Purpose of review: Prostate cancer remains the most commonly diagnosed visceral cancer in men in the United States, with almost 200,000 newly diagnosed cases in 2003. Prevention of this disease would have a major impact on disease-associated cost, morbidity, and mortality for a large segment of the population. A major advance in prevention of prostate cancer came in 2003 with the publication of the Prostate Cancer Prevention Trial. This overview summarizes the results of that trial, the design of other large-scale trials, and advances in understanding of the molecular mechanisms underlying the effect of other promising agents.
Recent findings: The Prostate Cancer Prevention Trial demonstrated that use of finasteride is associated with a 25% reduction in the 7-year period prevalence of prostate cancer in men over age 55 years with normal digital rectal exam and initial prostate specific antigen <3.0 ng/ml. Use of finasteride was associated with a slightly higher risk of Gleason sum 7-10 tumors, some sexual side effects, and fewer urinary symptoms. A substantial body of new molecular evidence supports the existing body of clinical and epidemiological data leading to testing of vitamin E and selenium as preventative agents in men at risk for prostate cancer. Epidemiologic and molecular evidence also makes cyclooxygenase-2 inhibitors, lycopene, soy, and green tea promising agents.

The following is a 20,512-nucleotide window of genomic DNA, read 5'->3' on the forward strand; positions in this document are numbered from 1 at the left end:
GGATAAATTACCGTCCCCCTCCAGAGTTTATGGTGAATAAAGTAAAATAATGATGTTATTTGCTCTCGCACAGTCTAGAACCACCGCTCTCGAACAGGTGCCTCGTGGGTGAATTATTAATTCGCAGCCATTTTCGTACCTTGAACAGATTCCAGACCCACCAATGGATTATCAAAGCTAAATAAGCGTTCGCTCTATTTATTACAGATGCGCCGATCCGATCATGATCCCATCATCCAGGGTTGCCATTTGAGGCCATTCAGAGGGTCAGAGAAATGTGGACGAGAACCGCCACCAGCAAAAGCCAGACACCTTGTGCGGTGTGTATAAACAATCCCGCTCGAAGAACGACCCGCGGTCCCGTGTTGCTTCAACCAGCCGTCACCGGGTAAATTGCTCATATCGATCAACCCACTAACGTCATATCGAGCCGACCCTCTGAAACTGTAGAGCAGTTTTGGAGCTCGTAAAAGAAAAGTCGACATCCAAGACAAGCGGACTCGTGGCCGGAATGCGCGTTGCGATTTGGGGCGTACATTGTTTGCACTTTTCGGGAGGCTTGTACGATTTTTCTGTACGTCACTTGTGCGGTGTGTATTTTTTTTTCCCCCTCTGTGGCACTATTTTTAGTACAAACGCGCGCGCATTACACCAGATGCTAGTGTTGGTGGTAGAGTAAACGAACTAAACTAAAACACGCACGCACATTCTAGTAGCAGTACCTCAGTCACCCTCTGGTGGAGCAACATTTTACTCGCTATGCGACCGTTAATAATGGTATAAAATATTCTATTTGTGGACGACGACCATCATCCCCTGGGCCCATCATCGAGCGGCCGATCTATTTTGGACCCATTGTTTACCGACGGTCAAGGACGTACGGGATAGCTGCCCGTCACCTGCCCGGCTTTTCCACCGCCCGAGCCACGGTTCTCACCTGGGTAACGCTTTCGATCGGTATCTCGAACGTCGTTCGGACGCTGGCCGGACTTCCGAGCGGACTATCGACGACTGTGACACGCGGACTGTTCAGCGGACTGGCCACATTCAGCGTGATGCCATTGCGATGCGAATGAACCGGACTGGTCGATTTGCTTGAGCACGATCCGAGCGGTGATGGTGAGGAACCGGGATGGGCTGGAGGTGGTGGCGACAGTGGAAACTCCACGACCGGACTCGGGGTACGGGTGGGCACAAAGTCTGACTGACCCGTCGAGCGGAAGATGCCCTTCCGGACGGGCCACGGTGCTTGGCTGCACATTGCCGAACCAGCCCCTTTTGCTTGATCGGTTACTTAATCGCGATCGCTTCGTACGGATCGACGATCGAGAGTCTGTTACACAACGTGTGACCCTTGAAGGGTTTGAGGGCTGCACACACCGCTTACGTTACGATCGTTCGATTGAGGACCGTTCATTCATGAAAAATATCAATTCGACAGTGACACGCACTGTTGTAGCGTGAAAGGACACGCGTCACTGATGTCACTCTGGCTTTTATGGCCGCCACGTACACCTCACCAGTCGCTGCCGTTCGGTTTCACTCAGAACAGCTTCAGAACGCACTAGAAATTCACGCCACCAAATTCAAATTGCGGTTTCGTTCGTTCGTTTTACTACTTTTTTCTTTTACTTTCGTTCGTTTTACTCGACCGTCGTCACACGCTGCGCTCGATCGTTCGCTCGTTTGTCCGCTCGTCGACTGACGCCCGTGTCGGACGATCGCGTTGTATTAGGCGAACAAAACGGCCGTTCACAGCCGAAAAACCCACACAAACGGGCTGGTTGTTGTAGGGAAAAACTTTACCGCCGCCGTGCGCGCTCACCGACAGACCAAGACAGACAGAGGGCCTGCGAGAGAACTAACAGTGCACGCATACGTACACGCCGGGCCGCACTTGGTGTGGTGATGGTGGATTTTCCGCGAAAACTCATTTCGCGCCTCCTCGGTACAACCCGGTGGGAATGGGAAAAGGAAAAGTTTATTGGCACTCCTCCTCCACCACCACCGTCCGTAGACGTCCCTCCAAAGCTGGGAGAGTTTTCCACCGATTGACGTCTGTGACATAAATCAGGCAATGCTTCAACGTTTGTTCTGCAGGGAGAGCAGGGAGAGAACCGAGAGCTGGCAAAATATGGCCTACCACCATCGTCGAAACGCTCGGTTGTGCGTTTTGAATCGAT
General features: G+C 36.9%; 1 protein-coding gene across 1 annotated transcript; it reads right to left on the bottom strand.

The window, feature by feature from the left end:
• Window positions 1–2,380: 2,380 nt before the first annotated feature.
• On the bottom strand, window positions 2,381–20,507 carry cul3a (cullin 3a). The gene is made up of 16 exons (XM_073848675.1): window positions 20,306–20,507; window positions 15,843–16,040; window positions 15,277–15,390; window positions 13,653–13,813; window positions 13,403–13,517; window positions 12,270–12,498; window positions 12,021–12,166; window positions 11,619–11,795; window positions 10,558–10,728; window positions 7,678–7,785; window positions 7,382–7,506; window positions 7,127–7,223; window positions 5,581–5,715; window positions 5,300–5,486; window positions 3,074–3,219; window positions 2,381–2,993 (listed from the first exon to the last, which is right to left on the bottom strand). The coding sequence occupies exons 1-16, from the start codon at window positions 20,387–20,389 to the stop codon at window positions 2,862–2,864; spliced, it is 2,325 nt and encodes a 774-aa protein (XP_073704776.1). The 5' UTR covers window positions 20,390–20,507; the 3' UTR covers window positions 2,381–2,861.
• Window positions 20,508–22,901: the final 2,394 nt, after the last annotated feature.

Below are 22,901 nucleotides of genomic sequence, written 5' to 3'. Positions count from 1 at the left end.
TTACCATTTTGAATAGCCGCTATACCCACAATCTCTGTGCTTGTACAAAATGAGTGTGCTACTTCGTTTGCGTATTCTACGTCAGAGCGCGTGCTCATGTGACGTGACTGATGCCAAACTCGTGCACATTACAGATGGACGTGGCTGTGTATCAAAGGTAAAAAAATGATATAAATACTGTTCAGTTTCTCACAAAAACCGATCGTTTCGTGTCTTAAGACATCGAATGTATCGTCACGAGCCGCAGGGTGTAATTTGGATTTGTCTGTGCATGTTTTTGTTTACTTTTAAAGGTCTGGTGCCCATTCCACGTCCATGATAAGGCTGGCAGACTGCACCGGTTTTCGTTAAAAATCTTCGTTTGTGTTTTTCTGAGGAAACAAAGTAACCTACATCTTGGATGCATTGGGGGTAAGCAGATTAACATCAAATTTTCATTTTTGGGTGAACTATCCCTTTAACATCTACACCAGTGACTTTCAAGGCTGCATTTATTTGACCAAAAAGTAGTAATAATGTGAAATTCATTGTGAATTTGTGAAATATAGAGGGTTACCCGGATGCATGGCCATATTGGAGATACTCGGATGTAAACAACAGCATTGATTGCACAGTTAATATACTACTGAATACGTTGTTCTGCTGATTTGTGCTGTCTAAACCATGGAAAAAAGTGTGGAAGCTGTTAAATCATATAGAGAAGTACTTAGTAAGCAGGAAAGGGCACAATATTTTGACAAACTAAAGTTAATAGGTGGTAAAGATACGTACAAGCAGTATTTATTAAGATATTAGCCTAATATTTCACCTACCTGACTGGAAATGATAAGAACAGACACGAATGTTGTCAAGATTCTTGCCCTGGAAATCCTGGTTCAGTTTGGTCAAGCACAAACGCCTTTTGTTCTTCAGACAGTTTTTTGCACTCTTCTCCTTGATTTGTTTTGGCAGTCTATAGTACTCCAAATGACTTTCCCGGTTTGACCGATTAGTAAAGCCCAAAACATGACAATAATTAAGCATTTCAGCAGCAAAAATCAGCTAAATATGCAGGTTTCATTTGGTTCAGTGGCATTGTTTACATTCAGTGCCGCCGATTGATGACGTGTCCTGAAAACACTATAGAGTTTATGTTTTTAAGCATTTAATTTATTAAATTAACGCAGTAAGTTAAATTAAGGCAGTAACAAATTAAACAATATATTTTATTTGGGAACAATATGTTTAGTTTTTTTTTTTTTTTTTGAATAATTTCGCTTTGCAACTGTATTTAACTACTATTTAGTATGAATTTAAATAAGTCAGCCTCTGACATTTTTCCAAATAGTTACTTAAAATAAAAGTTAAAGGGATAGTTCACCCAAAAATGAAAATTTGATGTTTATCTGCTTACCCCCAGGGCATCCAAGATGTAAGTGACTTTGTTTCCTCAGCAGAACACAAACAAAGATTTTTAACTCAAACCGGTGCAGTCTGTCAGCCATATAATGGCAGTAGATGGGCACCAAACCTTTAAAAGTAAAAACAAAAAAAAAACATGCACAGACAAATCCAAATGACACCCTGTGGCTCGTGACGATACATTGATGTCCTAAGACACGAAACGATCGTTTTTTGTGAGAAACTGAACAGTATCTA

Summary: Results of a population-based, randomized phase III trial demonstrates that finasteride can prevent prostate cancer. A large amount of data supports the use of other agents as potential preventatives, including selenium, vitamin E, vitamin D, other 5-alpha-reductase inhibitors, cyclooxygenase-2 inhibitors, lycopene, and green tea. Some of these agents are being tested in new large-scale phase III clinical trials.